“The newly created industry roundtable is a great beginning to developing a dialogue with our industrial partners,” Lovette added.
Tolley said the LCDA helps facilitate these roundtable meetings between Savannah Tech, the LCCA and area employers.
“I am also excited that our industrial partners are serving as advisors to the Liberty College and Career Academy,” Lovette said.” If we can provide the right classes and develop the kind of employee they are looking for, then it is a win-win for everyone. The academy teaches the hard and the soft skills.”
“What I hear over and over is the need for soft skills or workplace ethics,” LCCA CEO Tom Alexander said. “So many employers locally have expressed concerns that there are lots of talented, trainable folks in our area they would love to hire, but they don’t have the workplace ethics skills needed to be viable. These concerns are the primary reason we teach workplace ethics as a required part of participation in our programs. Students are rated using the Department of Labor’s GeorgiaBEST system, and we also teach the traits from the system in ‘stand-alone’ seminars each semester.”
Liberty County Chamber of Commerce CEO Leah Poole agreed with the academy head, saying employers tell her they have trouble finding employees who exhibit such soft skills as reliability, promptness and courtesy.
“This is why, for 2014, our board decided to support the GeorgiaBEST program in our schools,” Poole said.
The chamber previously “led the charge” for the certified Work Ready program two years ago, the chamber CEO said.
“This program is still being used by several local employers, one being SNF Chemtall, who is a chamber member,” Poole said.
Schneider said several employers still require or prefer job-seekers to possess a Georgia Work Ready certification. STC offers Georgia Work Ready testing for a fee, he said.
Along with networking with local employers, the LCCA took an opportunity to connect with regional employers Nov. 15. The academy hosted the second day of Lt. Gov. Casey Cagle’s annual business and education summit. Cagle attended the first day of the summit at Effingham County’s college and career academy.
The event brought business and education leaders together to network and collaborate on creating a well-trained workforce that will meet the needs of Georgia’s companies.
Liberty County Schools Superintendent Dr. Valya Lee participated in the summit’s panel discussion.
“The summit (was) a face-to-face meeting to give Liberty County administrators further insight into technical and soft skills that businesses look for in students when considering them for employment,” Lee said.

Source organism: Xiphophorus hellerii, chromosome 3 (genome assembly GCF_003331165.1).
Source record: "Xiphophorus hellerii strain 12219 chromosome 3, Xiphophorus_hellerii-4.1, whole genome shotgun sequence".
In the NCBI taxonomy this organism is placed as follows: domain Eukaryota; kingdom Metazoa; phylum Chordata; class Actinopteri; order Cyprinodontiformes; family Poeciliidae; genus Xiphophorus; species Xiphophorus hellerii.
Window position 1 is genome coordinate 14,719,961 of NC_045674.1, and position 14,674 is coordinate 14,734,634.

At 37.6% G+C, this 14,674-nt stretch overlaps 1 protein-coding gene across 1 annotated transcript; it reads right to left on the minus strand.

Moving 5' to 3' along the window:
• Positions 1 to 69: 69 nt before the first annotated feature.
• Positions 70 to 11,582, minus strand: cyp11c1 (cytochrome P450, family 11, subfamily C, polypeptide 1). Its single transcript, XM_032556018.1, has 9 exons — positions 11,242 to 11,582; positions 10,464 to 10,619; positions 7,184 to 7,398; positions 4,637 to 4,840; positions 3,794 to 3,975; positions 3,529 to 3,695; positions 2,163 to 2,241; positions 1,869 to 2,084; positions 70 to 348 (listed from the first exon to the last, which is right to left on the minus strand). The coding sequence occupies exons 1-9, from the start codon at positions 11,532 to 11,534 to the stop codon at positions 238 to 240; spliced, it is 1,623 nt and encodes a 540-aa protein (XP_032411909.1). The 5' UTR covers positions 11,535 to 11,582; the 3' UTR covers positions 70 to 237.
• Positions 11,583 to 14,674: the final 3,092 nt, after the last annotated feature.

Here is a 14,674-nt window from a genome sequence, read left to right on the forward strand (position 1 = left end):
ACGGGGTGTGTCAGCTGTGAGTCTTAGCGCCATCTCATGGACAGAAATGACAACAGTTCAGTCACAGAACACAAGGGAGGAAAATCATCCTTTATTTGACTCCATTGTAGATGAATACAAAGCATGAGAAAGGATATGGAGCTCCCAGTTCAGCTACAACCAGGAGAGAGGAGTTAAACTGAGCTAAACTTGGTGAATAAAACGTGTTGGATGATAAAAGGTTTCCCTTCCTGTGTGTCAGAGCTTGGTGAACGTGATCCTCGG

The county’s high-school students aren’t the only prospective employees ready to fill jobs in Liberty County. With Fort Stewart as a major employer, separating service members and retirees are looking for second careers in the civilian sector.
“It is common knowledge that skilled workers, especially those with technical skills, are in short supply in the U.S.,” said Jake Hutchings, director of CivilianJobs.com, a company that helps military members connect with civilian careers through job fairs, a job board and staffing services. “So anyone exiting the military with technical skills, an honorable discharge and a confident, positive approach to their work will be highly likely to find work in any number of industries. And it may not be in exactly the field they are trained in. An avionics technician might be a great fit for a company that services medical equipment, for instance, because they’ve proven they can be successfully trained in a technical field. The company will re-train them for their specific technologies.”
Other than technical skills, intangibles such as leadership and dedication always are in demand, according to Hutchings.
“Frequently, veterans overlook their leadership attributes because ‘it was just part of the job,’” he said. “If on their resume and in the interview, they can communicate that ‘I led a team of this many people,’ or ‘I was in charge of so much cost of equipment,’ or ‘I improved an operational process from here to here by implementing this new procedure,’ those are universal skills to which any civilian company can relate.”
Schneider reminds employers they can apply for the work-opportunity tax credit through the Georgia DOL for hiring veterans.
“Employers can receive $2,400-$4,600 (federal tax incentive) for hiring a veteran,” he said.